A Buddhist Approach to the Mind-Body Problem/Consciousness

Over the course of the past week in class, we have been discussing the very interesting topic of the Mind-Body problem as it relates to philosophy. We have discussed many theories regarding this topic, and I offer an additional one in this post: the Buddhist approach to the Mind-Body problem. According to Buddhism, the mind and the body are unified, with consciousness (inner subjective awareness) being primary. As per Mahayana Buddhism, the body is viewed “as the densest layer of a spectrum of being that ranges in quality from the dense (body) to the subtle (mind) to the very subtle (pure awareness without thought).” According to a different offset of Buddhism, Zen Buddhism, this very subtle quality of consciousness is believed to be the essential quality of all things, including the body, and is therefore termed “Big Mind.” Interestingly, this view claims that because “Big Mind permeates virtually all things, there can be no actual duality between mind and body.” That is, the mind and body differ only superficially in quality. Additionally, an important point to mention is that though consciousness is seen as primary as per Buddhism, it is not the “first cause.” In other words, consciousness does not cause anything, because such a view would imply that there exists a duality between consciousness and that which is caused by consciousness, a violation of the core ideal of Buddhist philosophy that in the reality of things, there is no fundamental duality between a subject and an object.

Overall, I believe that the Buddhist view of the Mind-Body problem is interesting and certainly plausible. It seems to suggest that consciousness is a phenomenon that just exists within us and permeates throughout our mind and our bodies. Could it then be said that it is fundamental, like David Chalmers postulates? I think it can be, provided that “fundamental” does not imply causation.

Source: http://www.examiner.com/article/buddhism-brain-science-and-the-mind-body-connection

11 thoughts on “A Buddhist Approach to the Mind-Body Problem/Consciousness

  1. Be careful philosophizing about the mind body connection. The relationship of the mind body and spirit is directly observable to all who sincerely wish to know and are willing to allow their lives to be teachers. There is a truth which is beyond guessing.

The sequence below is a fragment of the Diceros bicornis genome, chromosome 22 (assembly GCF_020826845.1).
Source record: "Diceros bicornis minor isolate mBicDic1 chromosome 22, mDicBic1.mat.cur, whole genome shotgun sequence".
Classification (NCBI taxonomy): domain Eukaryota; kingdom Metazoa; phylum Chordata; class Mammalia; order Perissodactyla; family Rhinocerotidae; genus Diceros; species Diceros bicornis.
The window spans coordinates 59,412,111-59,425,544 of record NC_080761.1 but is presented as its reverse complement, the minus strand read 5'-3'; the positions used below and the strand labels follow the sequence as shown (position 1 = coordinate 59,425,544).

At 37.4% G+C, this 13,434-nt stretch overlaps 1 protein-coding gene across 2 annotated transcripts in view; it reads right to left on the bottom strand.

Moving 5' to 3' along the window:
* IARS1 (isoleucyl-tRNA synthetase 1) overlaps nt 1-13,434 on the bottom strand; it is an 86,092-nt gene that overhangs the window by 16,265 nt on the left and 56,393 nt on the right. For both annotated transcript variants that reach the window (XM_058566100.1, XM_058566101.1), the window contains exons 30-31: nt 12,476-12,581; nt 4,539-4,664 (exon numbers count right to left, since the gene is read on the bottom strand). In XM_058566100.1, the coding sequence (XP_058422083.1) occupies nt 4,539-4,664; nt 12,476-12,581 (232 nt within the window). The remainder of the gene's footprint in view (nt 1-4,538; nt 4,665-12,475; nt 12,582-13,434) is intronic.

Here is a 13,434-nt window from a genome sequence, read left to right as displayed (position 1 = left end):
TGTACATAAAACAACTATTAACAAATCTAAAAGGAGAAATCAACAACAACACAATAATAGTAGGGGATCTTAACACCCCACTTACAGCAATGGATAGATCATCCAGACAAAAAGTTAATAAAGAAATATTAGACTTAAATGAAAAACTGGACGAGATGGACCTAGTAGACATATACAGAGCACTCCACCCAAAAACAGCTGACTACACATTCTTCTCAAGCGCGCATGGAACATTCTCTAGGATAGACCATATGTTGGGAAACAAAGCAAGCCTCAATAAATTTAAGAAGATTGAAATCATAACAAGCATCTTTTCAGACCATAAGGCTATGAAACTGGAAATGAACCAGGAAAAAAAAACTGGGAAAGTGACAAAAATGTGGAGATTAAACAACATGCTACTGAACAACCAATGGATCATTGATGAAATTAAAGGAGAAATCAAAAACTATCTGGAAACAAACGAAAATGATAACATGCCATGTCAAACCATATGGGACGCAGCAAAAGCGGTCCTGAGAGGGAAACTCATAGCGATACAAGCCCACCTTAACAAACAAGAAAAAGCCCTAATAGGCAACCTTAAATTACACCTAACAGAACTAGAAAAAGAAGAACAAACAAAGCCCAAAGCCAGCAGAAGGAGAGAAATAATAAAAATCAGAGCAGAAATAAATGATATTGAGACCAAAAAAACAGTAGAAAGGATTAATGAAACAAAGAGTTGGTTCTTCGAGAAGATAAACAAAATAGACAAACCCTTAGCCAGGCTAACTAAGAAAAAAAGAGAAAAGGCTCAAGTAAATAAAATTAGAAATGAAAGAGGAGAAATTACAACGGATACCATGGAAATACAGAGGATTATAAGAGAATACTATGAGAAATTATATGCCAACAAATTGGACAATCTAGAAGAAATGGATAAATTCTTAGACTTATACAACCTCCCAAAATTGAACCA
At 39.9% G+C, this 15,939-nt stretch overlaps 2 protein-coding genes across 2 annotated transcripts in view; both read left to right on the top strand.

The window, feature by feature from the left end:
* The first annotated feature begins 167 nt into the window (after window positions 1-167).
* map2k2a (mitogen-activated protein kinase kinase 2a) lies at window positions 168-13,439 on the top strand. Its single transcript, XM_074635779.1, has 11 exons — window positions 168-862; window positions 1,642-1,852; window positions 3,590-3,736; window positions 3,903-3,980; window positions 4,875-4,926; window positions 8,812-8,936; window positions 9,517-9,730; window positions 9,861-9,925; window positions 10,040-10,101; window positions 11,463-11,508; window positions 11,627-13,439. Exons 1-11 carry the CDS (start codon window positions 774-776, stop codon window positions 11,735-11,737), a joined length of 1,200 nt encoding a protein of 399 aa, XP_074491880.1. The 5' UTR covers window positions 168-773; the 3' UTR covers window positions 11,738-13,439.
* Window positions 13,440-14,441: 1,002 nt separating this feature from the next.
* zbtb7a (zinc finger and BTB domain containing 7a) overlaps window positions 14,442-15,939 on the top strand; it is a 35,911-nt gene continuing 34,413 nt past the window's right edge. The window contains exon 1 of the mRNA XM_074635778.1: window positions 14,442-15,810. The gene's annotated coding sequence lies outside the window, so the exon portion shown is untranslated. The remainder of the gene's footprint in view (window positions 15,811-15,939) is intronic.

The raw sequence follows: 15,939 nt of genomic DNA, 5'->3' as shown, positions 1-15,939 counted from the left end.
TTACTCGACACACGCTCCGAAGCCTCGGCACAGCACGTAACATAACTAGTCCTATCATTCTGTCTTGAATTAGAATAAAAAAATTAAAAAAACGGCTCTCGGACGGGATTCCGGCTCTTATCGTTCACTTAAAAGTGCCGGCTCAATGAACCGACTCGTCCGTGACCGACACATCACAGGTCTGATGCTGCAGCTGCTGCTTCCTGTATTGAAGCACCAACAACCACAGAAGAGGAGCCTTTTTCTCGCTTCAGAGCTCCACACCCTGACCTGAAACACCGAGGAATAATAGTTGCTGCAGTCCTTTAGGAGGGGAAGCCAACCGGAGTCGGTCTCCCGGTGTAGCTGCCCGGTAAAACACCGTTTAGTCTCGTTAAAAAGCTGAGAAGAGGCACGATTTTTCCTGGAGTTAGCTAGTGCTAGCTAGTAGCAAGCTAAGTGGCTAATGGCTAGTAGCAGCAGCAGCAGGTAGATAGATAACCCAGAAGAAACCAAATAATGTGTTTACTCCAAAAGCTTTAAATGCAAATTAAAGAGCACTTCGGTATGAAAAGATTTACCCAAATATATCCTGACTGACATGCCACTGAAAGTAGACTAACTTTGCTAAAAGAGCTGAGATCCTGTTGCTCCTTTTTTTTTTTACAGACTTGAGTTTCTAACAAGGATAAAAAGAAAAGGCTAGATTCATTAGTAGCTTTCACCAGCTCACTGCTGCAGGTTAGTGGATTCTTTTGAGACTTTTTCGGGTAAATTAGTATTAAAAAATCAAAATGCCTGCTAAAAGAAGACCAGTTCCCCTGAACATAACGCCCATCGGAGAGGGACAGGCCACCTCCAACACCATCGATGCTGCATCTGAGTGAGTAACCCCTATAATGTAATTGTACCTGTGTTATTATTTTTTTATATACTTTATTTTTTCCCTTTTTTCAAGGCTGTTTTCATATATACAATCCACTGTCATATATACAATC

As a doctor, I too was taught the problem solving approach of intellectualizing. I can now see how it is wrong. There is a way to recieve answers to complex life problems, through a process of letting go and opening up.

  2. Presumably the invisible guide manifests in the form of serendipity to receive the right answers to seemingly complex issues by letting go the conditioned thoughts and prepared to receive the “light”.

  3. Once you have controlled the mind, you have controlled the body I understood to be a fundamental tenet of buddhism, as in the demonstation of the mind, as decision-maker, to have the body raise its own temperature, to maintain good health, or overcome ill-health. Your body is controlled by your mind, if you train the mind to do so. Are these not tenets of Buddhism?

  4. They instead focus on achieving enlightenment—a state of inner peace and wisdom. When followers reach this spiritual echelon, they’re said to have experienced nirvana. The religion’s founder, Buddha, is considered an extraordinary being, but not a god. Cinema HD V2 tq.

  5. In contrast with many Indian religious traditions, Buddhism does not regard the body and the mind or spirit as being two entirely separate entities – there is no sense in Buddhism that the body is a “vessel” that is guided or inhabited by the mind or spirit. by Upflix Apk

  6. According to the 14th Dalai Lama the mind can be defined “as an entity that has the nature of mere experience, that is, ‘clarity and knowing’. It is the knowing nature, or agency, that is called mind, and this is non-material.” The simultaneously dual nature of mind is as follows: 1 by Apollo tv

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